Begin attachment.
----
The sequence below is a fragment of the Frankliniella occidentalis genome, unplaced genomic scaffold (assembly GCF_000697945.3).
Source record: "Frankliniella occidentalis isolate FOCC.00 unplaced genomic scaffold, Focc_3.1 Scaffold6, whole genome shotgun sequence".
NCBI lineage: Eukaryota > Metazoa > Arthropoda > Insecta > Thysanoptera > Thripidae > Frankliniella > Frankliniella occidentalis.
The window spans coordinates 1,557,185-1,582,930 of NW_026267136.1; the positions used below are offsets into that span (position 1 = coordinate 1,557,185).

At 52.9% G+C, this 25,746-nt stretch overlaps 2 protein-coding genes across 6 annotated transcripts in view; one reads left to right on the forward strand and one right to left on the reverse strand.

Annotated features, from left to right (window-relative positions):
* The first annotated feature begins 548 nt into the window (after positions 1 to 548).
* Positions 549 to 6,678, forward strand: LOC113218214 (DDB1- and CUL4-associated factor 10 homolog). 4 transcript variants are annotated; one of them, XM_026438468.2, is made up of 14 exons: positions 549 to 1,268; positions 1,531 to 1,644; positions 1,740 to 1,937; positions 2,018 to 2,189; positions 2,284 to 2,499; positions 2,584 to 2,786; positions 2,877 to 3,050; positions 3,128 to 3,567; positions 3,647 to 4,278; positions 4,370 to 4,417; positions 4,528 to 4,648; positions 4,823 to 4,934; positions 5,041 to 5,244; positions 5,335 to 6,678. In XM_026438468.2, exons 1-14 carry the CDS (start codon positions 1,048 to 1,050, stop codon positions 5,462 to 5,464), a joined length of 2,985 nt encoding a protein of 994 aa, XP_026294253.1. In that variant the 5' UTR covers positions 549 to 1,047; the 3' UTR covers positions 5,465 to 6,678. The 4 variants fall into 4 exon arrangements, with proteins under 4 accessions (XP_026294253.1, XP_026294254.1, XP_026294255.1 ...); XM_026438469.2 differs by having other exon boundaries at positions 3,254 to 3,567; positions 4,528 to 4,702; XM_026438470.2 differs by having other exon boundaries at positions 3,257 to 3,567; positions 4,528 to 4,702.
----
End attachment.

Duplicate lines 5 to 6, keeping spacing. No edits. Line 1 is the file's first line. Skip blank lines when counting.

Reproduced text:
At 52.9% G+C, this 25,746-nt stretch overlaps 2 protein-coding genes across 6 annotated transcripts in view; one reads left to right on the forward strand and one right to left on the reverse strand.

Annotated features, from left to right (window-relative positions):